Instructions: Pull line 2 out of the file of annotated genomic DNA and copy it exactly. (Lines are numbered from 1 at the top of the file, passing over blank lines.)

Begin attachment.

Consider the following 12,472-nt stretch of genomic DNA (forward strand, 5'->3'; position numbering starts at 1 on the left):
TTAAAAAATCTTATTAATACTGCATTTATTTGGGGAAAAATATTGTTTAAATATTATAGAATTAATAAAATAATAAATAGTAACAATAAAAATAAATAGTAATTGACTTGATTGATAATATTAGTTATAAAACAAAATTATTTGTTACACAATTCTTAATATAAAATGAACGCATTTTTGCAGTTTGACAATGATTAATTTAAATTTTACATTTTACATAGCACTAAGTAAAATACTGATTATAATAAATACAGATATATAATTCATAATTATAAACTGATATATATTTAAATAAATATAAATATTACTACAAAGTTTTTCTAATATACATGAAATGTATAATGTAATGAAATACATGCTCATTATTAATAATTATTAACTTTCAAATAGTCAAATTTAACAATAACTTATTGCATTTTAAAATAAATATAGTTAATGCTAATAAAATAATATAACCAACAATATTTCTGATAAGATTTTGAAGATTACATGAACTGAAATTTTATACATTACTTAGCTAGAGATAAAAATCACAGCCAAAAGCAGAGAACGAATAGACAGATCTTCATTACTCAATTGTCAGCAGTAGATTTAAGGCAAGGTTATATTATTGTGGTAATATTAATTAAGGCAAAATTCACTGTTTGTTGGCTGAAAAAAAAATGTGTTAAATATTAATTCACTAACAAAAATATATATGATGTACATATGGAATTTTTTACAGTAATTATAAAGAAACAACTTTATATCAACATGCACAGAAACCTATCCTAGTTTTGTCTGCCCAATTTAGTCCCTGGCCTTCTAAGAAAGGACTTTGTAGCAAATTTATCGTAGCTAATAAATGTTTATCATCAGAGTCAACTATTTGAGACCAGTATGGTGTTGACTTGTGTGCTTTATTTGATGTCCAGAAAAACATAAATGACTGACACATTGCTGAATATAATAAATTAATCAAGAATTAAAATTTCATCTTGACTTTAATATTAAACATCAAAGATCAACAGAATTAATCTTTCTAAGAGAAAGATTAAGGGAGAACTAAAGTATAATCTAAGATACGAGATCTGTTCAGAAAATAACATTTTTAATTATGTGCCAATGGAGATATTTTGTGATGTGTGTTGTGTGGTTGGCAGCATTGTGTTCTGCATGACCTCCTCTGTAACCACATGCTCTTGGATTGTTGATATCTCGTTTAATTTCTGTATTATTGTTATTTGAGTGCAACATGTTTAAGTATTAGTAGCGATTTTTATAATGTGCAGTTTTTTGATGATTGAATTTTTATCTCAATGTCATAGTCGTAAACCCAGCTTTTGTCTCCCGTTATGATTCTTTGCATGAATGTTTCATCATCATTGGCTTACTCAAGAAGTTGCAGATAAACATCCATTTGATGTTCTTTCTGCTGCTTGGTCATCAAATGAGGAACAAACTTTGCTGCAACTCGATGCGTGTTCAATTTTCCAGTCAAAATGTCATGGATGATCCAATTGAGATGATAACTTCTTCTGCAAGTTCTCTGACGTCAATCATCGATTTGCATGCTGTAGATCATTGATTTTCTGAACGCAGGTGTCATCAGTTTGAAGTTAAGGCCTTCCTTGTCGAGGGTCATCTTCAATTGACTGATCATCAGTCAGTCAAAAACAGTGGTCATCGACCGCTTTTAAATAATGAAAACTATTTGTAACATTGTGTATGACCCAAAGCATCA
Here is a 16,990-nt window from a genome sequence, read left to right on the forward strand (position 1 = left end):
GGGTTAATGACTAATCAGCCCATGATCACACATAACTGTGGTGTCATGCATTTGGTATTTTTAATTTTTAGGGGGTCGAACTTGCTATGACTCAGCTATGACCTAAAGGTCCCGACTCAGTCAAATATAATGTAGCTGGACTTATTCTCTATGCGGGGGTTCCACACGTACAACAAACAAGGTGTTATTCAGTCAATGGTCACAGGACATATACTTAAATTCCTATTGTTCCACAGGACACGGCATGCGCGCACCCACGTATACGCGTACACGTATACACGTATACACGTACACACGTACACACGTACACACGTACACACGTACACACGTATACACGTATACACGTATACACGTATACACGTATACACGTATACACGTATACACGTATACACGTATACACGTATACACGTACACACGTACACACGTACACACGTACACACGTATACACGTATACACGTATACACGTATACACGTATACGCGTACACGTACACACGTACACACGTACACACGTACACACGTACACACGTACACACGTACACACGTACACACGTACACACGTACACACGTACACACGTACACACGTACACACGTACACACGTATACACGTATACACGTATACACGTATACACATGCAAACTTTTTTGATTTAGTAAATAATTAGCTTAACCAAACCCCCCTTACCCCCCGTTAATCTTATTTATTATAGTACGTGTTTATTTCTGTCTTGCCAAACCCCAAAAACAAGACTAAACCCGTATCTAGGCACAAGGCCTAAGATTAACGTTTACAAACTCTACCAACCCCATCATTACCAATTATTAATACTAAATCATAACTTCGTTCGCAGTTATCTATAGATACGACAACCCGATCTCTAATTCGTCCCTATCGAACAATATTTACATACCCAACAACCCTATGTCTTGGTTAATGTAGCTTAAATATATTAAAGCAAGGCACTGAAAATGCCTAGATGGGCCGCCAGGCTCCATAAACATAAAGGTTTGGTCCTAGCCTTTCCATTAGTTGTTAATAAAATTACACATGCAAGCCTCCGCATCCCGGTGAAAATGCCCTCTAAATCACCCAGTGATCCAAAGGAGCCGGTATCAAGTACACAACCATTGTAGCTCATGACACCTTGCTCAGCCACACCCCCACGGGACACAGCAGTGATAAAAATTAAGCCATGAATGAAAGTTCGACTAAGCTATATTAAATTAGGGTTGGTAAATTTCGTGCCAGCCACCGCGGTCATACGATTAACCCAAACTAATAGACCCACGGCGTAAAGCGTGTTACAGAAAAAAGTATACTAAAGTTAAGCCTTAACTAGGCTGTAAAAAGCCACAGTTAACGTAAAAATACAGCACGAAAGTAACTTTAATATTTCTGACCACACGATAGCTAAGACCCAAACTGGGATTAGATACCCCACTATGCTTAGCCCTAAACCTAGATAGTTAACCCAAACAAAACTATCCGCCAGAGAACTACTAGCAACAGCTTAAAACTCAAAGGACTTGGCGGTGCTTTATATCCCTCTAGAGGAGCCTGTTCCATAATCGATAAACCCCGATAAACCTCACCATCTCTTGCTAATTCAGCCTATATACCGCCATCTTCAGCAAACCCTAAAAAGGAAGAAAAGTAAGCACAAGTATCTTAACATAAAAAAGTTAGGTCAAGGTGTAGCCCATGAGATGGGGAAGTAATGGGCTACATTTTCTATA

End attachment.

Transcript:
TTAAAAAATCTTATTAATACTGCATTTATTTGGGGAAAAATATTGTTTAAATATTATAGAATTAATAAAATAATAAATAGTAACAATAAAAATAAATAGTAATTGACTTGATTGATAATATTAGTTATAAAACAAAATTATTTGTTACACAATTCTTAATATAAAATGAACGCATTTTTGCAGTTTGACAATGATTAATTTAAATTTTACATTTTACATAGCACTAAGTAAAATACTGATTATAATAAATACAGATATATAATTCATAATTATAAACTGATATATATTTAAATAAATATAAATATTACTACAAAGTTTTTCTAATATACATGAAATGTATAATGTAATGAAATACATGCTCATTATTAATAATTATTAACTTTCAAATAGTCAAATTTAACAATAACTTATTGCATTTTAAAATAAATATAGTTAATGCTAATAAAATAATATAACCAACAATATTTCTGATAAGATTTTGAAGATTACATGAACTGAAATTTTATACATTACTTAGCTAGAGATAAAAATCACAGCCAAAAGCAGAGAACGAATAGACAGATCTTCATTACTCAATTGTCAGCAGTAGATTTAAGGCAAGGTTATATTATTGTGGTAATATTAATTAAGGCAAAATTCACTGTTTGTTGGCTGAAAAAAAAATGTGTTAAATATTAATTCACTAACAAAAATATATATGATGTACATATGGAATTTTTTACAGTAATTATAAAGAAACAACTTTATATCAACATGCACAGAAACCTATCCTAGTTTTGTCTGCCCAATTTAGTCCCTGGCCTTCTAAGAAAGGACTTTGTAGCAAATTTATCGTAGCTAATAAATGTTTATCATCAGAGTCAACTATTTGAGACCAGTATGGTGTTGACTTGTGTGCTTTATTTGATGTCCAGAAAAACATAAATGACTGACACATTGCTGAATATAATAAATTAATCAAGAATTAAAATTTCATCTTGACTTTAATATTAAACATCAAAGATCAACAGAATTAATCTTTCTAAGAGAAAGATTAAGGGAGAACTAAAGTATAATCTAAGATACGAGATCTGTTCAGAAAATAACATTTTTAATTATGTGCCAATGGAGATATTTTGTGATGTGTGTTGTGTGGTTGGCAGCATTGTGTTCTGCATGACCTCCTCTGTAACCACATGCTCTTGGATTGTTGATATCTCGTTTAATTTCTGTATTATTGTTATTTGAGTGCAACATGTTTAAGTATTAGTAGCGATTTTTATAATGTGCAGTTTTTTGATGATTGAATTTTTATCTCAATGTCATAGTCGTAAACCCAGCTTTTGTCTCCCGTTATGATTCTTTGCATGAATGTTTCATCATCATTGGCTTACTCAAGAAGTTGCAGATAAACATCCATTTGATGTTCTTTCTGCTGCTTGGTCATCAAATGAGGAACAAACTTTGCTGCAACTCGATGCGTGTTCAATTTTCCAGTCAAAATGTCATGGATGATCCAATTGAGATGATAACTTCTTCTGCAAGTTCTCTGACGTCAATCATCGATTTGCATGCTGTAGATCATTGATTTTCTGAACGCAGGTGTCATCAGTTTGAAGTTAAGGCCTTCCTTGTCGAGGGTCATCTTCAATTGACTGATCATCAGTCAGTCAAAAACAGTGGTCATCGACCGCTTTTAAATAATGAAAACTATTTGTAACATTGTGTATGACCCAAAGCATCA